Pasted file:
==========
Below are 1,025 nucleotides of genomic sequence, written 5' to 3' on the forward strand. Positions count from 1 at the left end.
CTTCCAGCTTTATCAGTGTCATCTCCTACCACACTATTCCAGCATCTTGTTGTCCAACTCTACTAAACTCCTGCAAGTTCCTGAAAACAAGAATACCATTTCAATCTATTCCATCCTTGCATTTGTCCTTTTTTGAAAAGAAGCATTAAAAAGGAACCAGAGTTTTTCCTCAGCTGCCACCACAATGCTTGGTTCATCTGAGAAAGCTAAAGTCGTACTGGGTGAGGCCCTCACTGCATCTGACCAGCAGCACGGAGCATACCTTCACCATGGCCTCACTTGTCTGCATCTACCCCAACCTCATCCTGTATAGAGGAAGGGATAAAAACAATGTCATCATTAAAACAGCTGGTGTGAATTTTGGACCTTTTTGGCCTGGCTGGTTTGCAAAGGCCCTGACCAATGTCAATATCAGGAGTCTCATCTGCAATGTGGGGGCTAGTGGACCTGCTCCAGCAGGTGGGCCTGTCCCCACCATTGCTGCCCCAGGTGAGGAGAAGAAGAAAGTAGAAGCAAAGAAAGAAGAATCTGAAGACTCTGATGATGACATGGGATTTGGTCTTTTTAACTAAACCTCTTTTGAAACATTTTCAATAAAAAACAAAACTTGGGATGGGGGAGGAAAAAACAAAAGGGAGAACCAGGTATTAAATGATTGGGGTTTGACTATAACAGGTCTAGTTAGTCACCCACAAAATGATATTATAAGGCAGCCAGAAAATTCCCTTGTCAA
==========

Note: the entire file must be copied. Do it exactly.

Below are 1,025 nucleotides of genomic sequence, written 5' to 3' on the forward strand. Positions count from 1 at the left end.
CTTCCAGCTTTATCAGTGTCATCTCCTACCACACTATTCCAGCATCTTGTTGTCCAACTCTACTAAACTCCTGCAAGTTCCTGAAAACAAGAATACCATTTCAATCTATTCCATCCTTGCATTTGTCCTTTTTTGAAAAGAAGCATTAAAAAGGAACCAGAGTTTTTCCTCAGCTGCCACCACAATGCTTGGTTCATCTGAGAAAGCTAAAGTCGTACTGGGTGAGGCCCTCACTGCATCTGACCAGCAGCACGGAGCATACCTTCACCATGGCCTCACTTGTCTGCATCTACCCCAACCTCATCCTGTATAGAGGAAGGGATAAAAACAATGTCATCATTAAAACAGCTGGTGTGAATTTTGGACCTTTTTGGCCTGGCTGGTTTGCAAAGGCCCTGACCAATGTCAATATCAGGAGTCTCATCTGCAATGTGGGGGCTAGTGGACCTGCTCCAGCAGGTGGGCCTGTCCCCACCATTGCTGCCCCAGGTGAGGAGAAGAAGAAAGTAGAAGCAAAGAAAGAAGAATCTGAAGACTCTGATGATGACATGGGATTTGGTCTTTTTAACTAAACCTCTTTTGAAACATTTTCAATAAAAAACAAAACTTGGGATGGGGGAGGAAAAAACAAAAGGGAGAACCAGGTATTAAATGATTGGGGTTTGACTATAACAGGTCTAGTTAGTCACCCACAAAATGATATTATAAGGCAGCCAGAAAATTCCCTTGTCAA